Methallylescaline · 3,5-Dimethoxy-4-methallyloxyphenethylamine
#99 MAL SYNTHESIS: To a solution of 5.8 g of homosyringonitrile (see under for its preparation) in 50 mL of acetone containing 100 mg of decyltriethylammonium iodide there was added 7.8 mL methallyl chloride followed by 6.9 g of finely powdered anhydrous K2CO3. The suspension was kept at reflux by a heating mantle, with effective stirring. After 6 h an additional 4.0 mL of methallyl chloride was added, and the refluxing was continued for an additional 36 h. The solvent and excess methallyl chloride was removed under vacuum and the residue was added to 400 mL H2O. This solution was extracted with 3×75 mL CH2Cl2. The extracts were pooled, washed with 2×50 mL 5% NaOH, and the solvent removed to provide a dark brown oil. This was distilled at 120–130 °C at 0.4 mm/Hg to provide 6.1 g of 3,5-dimethoxy-4-methyallyloxyphenylacetonitrile as a lemon-colored viscous oil. Anal. (C14H17NO3) C,H.
A suspension of 4.2 g LAH in 160 mL anhydrous THF under He was stirred, cooled to 0 °C, and treated with 2.95 mL of 100% H2SO4 added dropwise. This was followed by the addition of 6.0 g of 3,5-dimethoxy-4-methallyloxyphenylacetonitrile dissolved in 10 mL anhydrous THF, at a slow rate with vigorous stirring. The reaction mixture was held at reflux on the steam bath for 0.5 h, brought back to room temperature, and the excess hydride destroyed with IPA. Sufficient 15% NaOH was added to convert the formed solids to a loose, granular texture, and the entire mixture filtered and washed with THF. The filtrate and washings were pooled, the solvent removed under vacuum, and the residue added to 500 mL dilute HCl. This solution was washed with 2×50 mL CH2Cl2, made basic with aqueous NaOH, and extracted with 3×75 mL CH2Cl2. The extracts were pooled, the solvent removed under vacuum, and the residual pale amber oil distilled at 120–130 °C at 0.3 mm/Hg to provide 1.5 g of a white oil. This was dissolved in 8.0 mL of IPA and neutralized with 25 drops of concentrated HCl. The addition of 40 mL of anhydrous Et2O with stirring produced, after a few moments delay, a spontaneous crystallization of 3,5-dimethoxy-4-methallyloxyphenethylamine hydrochloride (MAL) as fine white needles. After standing overnight these were removed by filtration, washed with an IPA/Et2O mixture, then with Et2O, and allowed to air dry to constant weight. The product weighed 1.1 g, and had a mp of 153–154 °C. Anal. (C14H22ClNO3) C,H.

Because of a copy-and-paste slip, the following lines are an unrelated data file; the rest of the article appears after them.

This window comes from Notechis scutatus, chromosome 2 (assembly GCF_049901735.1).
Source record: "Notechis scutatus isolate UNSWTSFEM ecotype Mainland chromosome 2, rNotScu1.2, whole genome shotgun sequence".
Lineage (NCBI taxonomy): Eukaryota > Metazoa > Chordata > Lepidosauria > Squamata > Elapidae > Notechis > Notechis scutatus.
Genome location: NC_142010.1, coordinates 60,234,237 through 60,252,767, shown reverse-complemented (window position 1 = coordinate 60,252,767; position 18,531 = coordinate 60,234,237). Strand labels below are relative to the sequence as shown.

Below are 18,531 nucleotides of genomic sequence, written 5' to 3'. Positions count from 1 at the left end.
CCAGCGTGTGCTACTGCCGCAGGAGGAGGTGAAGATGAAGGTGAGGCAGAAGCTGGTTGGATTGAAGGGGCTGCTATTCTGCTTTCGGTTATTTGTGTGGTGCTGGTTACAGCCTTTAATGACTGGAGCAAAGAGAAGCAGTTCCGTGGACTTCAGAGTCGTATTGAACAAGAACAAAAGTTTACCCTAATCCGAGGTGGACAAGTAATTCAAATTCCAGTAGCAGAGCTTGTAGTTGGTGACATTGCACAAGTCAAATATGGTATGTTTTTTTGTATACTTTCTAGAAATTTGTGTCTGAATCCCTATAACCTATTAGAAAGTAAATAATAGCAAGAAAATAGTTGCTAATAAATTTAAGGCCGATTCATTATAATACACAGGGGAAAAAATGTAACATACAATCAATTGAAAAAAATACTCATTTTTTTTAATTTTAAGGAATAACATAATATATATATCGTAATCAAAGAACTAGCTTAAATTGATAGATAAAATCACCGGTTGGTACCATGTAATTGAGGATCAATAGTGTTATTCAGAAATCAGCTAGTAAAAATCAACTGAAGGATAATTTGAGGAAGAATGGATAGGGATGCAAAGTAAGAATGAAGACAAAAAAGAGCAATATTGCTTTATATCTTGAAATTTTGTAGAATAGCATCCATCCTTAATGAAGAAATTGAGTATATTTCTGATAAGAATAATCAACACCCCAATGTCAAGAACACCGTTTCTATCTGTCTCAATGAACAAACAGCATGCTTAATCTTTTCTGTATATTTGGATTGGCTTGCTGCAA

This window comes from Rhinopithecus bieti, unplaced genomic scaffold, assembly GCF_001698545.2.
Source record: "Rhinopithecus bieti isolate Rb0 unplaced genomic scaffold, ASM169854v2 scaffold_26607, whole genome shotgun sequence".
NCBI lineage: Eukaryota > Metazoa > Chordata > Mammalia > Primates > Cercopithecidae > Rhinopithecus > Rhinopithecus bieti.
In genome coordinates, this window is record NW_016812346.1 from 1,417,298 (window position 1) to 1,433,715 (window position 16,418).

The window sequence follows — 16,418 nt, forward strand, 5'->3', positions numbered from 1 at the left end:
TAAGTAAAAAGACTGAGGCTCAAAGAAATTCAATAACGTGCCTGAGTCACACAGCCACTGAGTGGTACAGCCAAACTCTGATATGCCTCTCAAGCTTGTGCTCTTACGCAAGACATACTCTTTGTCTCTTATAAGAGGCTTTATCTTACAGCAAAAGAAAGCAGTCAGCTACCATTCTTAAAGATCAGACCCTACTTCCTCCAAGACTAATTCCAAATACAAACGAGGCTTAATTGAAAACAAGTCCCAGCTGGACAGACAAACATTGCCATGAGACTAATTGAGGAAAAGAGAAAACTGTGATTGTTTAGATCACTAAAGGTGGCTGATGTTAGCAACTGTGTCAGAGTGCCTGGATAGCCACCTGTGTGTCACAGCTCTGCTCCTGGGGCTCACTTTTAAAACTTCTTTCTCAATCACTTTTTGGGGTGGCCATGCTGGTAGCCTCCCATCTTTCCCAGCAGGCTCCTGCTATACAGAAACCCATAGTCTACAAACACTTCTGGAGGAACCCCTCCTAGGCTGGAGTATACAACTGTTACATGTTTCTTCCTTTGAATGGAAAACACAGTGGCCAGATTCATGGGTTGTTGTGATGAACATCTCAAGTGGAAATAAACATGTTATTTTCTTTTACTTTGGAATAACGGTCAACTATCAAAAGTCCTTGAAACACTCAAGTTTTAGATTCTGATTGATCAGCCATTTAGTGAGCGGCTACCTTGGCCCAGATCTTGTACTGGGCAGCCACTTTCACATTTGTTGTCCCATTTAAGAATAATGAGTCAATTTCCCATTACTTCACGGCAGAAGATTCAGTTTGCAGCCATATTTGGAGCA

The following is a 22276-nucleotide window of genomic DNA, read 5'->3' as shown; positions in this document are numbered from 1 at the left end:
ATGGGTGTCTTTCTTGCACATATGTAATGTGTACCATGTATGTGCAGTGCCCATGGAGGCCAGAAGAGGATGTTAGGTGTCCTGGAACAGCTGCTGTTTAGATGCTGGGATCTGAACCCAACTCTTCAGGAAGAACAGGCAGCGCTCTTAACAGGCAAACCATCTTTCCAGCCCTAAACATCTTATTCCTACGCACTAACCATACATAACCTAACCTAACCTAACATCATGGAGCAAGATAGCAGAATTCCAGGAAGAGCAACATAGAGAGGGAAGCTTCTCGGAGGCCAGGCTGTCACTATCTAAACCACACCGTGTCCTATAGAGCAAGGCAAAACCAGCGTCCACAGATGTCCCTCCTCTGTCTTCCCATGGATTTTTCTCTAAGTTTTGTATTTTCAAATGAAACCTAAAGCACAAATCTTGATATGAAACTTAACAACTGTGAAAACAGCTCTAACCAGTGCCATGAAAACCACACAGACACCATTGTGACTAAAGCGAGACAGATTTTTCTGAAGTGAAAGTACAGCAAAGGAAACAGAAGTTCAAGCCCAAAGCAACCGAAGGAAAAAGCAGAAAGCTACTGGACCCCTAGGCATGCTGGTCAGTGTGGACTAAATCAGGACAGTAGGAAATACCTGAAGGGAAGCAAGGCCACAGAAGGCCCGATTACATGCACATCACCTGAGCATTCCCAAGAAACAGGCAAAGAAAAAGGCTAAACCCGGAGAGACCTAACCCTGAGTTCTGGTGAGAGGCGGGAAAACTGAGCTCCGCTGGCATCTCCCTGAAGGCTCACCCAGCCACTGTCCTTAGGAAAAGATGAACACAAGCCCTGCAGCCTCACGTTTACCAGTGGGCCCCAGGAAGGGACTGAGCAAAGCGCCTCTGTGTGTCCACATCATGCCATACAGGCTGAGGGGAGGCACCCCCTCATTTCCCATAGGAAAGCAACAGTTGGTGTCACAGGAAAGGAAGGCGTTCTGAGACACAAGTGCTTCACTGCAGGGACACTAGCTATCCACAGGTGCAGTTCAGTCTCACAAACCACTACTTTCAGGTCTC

DOSAGE: 40–65 mg.
DURATION: 12–16 h.
QUALITATIVE COMMENTS: (with 45 mg) “Too much overload. I am surrounded with unreality. I do not choose to repeat the experiment.”
(with 45 mg) “I am basically favorably impressed. I believe the initial discomfort would be alleviated by taking two 30 milligram doses separated by an hour.”
(with 45 mg) “Much too much too much. There are shades of what might become amnesia. I am losing immediate contact. I will not repeat.”
(with 50 mg) “A good level. I found myself totally caught up in the visual theater. Although I had trouble sleeping, I would willingly repeat the experiment at the same level.”
(with 60 mg) “Extremely restless. Am very impressed with all the activity. But if I repeated it would be at a lower dose.”
(with 60 mg) “Friendly territory. There is much kaleidoscopic ‘neon’ colors. Eyes closed very active. Eyes open there is considerable visual distortions seen in melted wax. Faces are distorted (friendly) but the sinister is not far away.”
(with 65 mg) “Completely involved—good psychedelic state—visual entertainment with alternation (i.e., depth and movement) at the retinal level—detail in watercolors. Later in the experience (the 8 hour point) easy childhood memory recall.”
(with 65 mg) “Beautiful. To a +2 by the 1st hr and continued climbing. Intense +3 within 2 hrs. Quite strong body. Diuretic. Fantasy, imagery, erotic. Way up, good connections between parts of self. Slight slowing of pulse in 7th to 8th hour. Excellent solid sleep with strong, clear, balancing dreams. But not until after 12 hrs.”
EXTENSIONS AND COMMENTARY: This testimony can be accurately described as a mixed bag!
This base, MAL, lies as a hybrid of two other compounds, and . It is an olefin (as is AL) which means that it has a place of unsaturation in its structure. And it is an isostere of CPM which means that the carbon atoms are all in the same location, but just the connecting electrons (called the chemical bonds) are in different places. Actually there is yet a third compound in this same picture, called . And yet, although all of them have extremely close structural similarities, there are such great differences in action that one does not dare to generalize. CPM leads largely to fantasy, MAL largely to visual imagery, AL is twice as potent as either of these but it doesn’t show either effect, and PROPYNYL is almost without any action at all.